Utilitarian plastics are reborn as elegant yet wearable jewelry art in a show at Seattle's Facèré Gallery.

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Think of jewelry, and what usually comes to mind are gems and precious metals. Given that understanding, you’ll be surprised by the jewelry in the current show at the Facèré Gallery.

The works on display here are made of thermoplastics, resins, latex, rubber and epoxy used alone and only occasionally combined with gemstones or silver and gold. Twenty-eight internationally recognized contemporary jewelry artists have taken everything from Lego pieces to colorful recycled architectural laminates to create stunning one-of-a-kind adornments. The variety is fascinating.

At one end of the spectrum, Monika Kroll presents delicate earrings made from miniature Barbie accessories picked up at flea markets. In contrast are the massive over-the-top creations, like Suzanne Golden’s necklaces of found plastic beads. Especially striking is the vibrant, flower-filled lei called “Welcome to Hawaii.”

The jewelry and fashions of Elizabethan England provide inspiration for Uli Rapp. In his Amsterdam studio, he screen-prints textiles and layers them onto rubber to create long, sinuous necklaces perfect for the woman who seeks elegant minimalism. Then there are the brooches in the shape of living hearts made by Masumi Kataoka from the leather of old purses. She coats her creations, which she considers containers of emotions, with a pigmented resin to stabilize their shape and provide realistic color.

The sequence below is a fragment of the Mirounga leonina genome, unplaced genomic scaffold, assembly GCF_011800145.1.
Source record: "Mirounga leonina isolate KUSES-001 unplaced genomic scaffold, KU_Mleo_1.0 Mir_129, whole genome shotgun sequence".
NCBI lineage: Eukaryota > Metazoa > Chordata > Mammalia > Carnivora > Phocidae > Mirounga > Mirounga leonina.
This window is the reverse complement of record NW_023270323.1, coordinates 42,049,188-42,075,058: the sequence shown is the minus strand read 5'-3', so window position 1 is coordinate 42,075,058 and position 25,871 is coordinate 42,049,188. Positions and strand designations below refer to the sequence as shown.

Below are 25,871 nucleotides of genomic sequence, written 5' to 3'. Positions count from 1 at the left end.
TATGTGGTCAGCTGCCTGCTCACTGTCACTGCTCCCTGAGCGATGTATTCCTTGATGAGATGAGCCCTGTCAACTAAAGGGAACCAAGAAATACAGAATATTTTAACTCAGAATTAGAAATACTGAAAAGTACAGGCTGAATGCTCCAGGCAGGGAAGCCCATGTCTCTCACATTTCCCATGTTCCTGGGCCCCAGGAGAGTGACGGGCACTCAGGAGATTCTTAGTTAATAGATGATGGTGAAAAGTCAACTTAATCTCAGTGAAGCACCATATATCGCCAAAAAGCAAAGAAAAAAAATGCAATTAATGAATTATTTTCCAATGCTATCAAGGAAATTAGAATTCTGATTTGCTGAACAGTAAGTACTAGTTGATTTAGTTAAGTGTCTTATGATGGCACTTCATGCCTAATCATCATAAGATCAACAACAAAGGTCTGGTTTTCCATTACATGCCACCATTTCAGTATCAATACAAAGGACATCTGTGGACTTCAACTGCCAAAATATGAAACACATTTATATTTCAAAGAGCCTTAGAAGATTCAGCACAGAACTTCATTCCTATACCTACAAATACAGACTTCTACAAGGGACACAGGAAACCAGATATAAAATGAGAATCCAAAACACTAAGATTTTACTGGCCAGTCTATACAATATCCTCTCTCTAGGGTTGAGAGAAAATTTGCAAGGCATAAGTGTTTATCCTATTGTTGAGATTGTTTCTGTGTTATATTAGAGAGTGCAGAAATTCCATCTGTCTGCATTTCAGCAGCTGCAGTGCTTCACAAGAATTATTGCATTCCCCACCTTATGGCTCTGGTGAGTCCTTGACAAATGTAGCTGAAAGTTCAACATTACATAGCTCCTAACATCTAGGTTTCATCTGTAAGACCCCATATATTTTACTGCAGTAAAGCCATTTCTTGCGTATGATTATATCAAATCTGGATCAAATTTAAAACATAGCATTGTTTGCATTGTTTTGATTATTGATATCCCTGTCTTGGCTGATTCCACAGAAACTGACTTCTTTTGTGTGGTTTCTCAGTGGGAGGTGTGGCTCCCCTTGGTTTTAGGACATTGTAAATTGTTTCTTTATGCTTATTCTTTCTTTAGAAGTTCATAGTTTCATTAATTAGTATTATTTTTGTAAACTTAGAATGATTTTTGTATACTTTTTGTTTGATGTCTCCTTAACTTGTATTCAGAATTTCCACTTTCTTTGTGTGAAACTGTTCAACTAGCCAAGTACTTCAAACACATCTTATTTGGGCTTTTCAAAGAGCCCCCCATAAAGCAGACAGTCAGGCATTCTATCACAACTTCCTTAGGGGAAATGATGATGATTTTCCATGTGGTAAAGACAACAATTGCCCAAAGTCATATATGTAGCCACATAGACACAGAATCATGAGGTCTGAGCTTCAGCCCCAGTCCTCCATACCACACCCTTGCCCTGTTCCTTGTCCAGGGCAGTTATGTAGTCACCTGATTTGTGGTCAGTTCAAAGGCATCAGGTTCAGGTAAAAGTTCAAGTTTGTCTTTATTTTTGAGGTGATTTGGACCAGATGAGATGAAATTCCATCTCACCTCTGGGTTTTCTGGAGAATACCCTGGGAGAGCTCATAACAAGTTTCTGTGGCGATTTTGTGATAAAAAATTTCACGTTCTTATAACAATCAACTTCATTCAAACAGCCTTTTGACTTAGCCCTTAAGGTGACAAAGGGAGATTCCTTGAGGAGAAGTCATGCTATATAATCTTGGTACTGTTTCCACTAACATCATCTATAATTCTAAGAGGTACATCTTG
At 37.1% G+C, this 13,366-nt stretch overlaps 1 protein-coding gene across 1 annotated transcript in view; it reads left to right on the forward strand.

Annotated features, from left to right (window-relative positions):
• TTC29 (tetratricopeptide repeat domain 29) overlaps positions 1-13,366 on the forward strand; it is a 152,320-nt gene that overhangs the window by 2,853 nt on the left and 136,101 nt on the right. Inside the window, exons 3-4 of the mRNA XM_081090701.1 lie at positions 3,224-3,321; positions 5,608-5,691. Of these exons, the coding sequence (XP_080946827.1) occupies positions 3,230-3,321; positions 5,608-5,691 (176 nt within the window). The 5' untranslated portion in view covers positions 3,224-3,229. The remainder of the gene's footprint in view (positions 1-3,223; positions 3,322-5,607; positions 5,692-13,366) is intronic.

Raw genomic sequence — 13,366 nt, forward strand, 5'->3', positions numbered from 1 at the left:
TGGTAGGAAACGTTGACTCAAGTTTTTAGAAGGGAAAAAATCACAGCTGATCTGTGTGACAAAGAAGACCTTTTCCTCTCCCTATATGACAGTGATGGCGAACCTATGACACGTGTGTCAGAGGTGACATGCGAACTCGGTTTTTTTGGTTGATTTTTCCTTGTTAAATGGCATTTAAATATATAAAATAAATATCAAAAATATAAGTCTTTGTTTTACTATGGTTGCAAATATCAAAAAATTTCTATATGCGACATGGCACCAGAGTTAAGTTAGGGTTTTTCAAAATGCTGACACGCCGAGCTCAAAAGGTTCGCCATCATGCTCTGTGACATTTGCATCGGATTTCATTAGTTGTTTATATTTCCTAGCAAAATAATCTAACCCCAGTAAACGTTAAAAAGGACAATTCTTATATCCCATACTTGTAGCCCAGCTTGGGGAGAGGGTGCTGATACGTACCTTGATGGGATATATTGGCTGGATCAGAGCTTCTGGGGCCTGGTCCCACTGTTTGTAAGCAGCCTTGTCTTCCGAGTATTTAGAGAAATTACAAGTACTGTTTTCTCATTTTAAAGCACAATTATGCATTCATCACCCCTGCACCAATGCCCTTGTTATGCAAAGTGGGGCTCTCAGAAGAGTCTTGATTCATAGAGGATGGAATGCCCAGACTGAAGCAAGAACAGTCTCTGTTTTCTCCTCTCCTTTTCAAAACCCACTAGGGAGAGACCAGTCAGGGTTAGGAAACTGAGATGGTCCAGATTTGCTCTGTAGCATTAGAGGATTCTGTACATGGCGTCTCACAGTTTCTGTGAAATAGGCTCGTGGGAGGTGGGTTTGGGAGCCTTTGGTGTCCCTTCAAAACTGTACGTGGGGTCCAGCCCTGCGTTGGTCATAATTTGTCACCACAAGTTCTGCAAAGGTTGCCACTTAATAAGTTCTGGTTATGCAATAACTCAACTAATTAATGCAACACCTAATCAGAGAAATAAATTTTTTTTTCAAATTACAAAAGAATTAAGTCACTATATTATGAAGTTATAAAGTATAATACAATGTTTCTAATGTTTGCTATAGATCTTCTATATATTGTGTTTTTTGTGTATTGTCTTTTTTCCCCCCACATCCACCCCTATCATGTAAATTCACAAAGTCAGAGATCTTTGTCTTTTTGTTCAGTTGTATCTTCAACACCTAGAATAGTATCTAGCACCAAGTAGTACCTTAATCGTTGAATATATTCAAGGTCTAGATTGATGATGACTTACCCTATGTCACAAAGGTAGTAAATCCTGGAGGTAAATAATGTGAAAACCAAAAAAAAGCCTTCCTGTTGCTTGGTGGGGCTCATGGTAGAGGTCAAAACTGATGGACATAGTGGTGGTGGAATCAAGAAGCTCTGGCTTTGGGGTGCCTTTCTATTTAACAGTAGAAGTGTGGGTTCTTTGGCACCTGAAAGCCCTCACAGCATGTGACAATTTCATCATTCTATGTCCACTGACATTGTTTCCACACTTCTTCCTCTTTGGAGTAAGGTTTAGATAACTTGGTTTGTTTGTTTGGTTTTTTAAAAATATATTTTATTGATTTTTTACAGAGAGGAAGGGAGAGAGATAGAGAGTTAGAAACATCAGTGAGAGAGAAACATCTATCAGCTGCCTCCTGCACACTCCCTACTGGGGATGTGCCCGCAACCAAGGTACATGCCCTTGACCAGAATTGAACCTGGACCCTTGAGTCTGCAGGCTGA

Julia Barello works with recycled medical-imaging films. From these anonymous views of internal human parts she fashions delicate, fanciful necklaces composed of layered flowers with intricately cut petals. Somehow these ultrafeminine and dainty compositions manage also to be remarkably sophisticated.

The exhibit, curated by Susan Kasson Sloan, came to Seattle from the Center for Contemporary Craft in Houston, and travels next to New Jersey. Seattle, with its long history of nurturing contemporary jewelry artists, is an ideal venue for this show. Both the Tacoma Art Museum and the Bellevue Arts Museum have long featured works by Seattle jewelry artists such as Ramona Solberg, Ron Ho, Nancy Worden and many others.

Although Facèré owner Karen Lorene started her career with an interest in vintage jewelry, and has appeared as a juror on Antiques Roadshow, today she’s more interested in the artistry and experimentation of contemporary jewelry designers. The hand crafted creations currently on view show why.

Nancy Worssam: nworssam@earthlink.net